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Elizabeth I of England is an icon among icons. Her public image of “Good Queen Bess” has long since survived her, elevating her to almost immortal status. Numerous books are sold about her, her legend, and her life. We know the English court was her universe, and “Gloriana” was its Sun.
But what of the planets of the court? The men who served as her ministers, advisers, and friends? They orbited around her, hoping for as much time in her rays as possible. Those men are the focus of the book, “Elizabeth – The Virgin Queen And The Men Who Loved Her” by author Robert Stephen Parry. Mr. Parry is the writer of other historical novels, such as, “The Arrow Chest” and “Wildish”. I read “The Arrow Chest” a couple years ago, so I jumped at the chance to read his takes on Elizabeth I, one of my all-time favorite historical figures.
The book has an interesting structure. It’s set up as a series of short lectures on the various personalities the dominated the Elizabethan court. Each section starts with a short bio on the men being presented, who include, Henry VIII, Thomas Seymour, Robert Dudley, John Dee, the Duke of Alencon, William Cecil, Walter Raleigh, Christopher Hatton, and Robert Devereux. As I stated, each section starts with a short biography of the figure, with the basics of who they were, and how they were an integral part of the solar system of Her Majesty’s universe. The non-fiction section is then followed by a short fictional story, relating to the man being profiled. The stories vary between private, emotional moments with a young Elizabeth, to facing the full rage of the Tudor temper, and how that might have played out.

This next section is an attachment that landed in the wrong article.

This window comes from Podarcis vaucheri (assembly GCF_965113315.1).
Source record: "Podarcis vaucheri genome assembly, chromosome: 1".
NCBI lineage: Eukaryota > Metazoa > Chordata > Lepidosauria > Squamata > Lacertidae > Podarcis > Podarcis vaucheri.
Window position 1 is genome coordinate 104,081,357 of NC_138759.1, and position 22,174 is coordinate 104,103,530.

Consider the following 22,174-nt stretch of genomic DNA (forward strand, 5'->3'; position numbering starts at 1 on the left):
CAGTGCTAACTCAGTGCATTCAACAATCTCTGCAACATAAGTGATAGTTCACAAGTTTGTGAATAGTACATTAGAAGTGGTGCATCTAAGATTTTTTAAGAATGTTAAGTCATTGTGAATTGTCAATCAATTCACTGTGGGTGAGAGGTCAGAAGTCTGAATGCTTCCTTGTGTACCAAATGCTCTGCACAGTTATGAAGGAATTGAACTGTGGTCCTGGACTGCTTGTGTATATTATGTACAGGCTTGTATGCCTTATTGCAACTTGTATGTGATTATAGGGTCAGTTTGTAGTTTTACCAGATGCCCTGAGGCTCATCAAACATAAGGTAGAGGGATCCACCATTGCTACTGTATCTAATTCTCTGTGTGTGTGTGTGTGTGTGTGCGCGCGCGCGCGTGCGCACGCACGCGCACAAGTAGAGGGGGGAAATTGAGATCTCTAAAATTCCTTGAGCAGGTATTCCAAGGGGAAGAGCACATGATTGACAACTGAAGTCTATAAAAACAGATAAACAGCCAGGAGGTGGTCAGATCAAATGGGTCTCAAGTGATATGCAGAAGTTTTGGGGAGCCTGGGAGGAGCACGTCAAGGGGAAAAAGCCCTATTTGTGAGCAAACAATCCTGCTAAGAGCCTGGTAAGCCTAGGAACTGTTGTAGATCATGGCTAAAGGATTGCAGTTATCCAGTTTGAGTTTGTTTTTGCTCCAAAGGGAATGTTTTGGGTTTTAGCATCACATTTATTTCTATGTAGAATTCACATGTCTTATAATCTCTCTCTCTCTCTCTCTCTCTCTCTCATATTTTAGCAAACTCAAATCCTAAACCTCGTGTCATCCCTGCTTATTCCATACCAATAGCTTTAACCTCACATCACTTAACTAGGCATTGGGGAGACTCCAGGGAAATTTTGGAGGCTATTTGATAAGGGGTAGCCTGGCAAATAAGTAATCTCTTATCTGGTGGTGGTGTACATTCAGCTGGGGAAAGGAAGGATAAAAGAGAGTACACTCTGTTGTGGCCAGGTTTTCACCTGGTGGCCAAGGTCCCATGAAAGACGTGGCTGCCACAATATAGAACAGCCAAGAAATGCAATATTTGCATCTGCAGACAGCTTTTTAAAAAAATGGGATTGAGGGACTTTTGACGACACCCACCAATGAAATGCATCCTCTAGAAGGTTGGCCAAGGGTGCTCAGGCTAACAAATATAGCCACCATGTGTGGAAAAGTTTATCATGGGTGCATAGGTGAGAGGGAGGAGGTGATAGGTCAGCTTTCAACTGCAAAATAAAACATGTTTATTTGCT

I don’t read much fiction these days, but I couldn’t be happier that I read this book. I have read considerable amounts on Elizabeth, so the majority of the information was not new to me, as it won’t be for many people interested in this period. But the fictional short stories were a great addition, and Mr. Parry has the ability to describe the events in such a way, that you’re immediately engrossed and emotionally invested in the story. If you’re new to the Elizabethan period, this book can be a great starting point, for learning more about court life, and the central courtiers who surrounded the legendary Queen. I think that if you’re a seasoned Tudor fanatic, you’ll still enjoy the easiness with which the book flows, and the different perspectives that the author brings to life. I’m currently just starting another book of Mr. Parry’s on Elizabethan life, and I’m bursting with excitement!
You can read more about the author and his work at http://www.robertstephenparry.com
All his books are for sale in Kindle and paperback on both Amazon US and UK.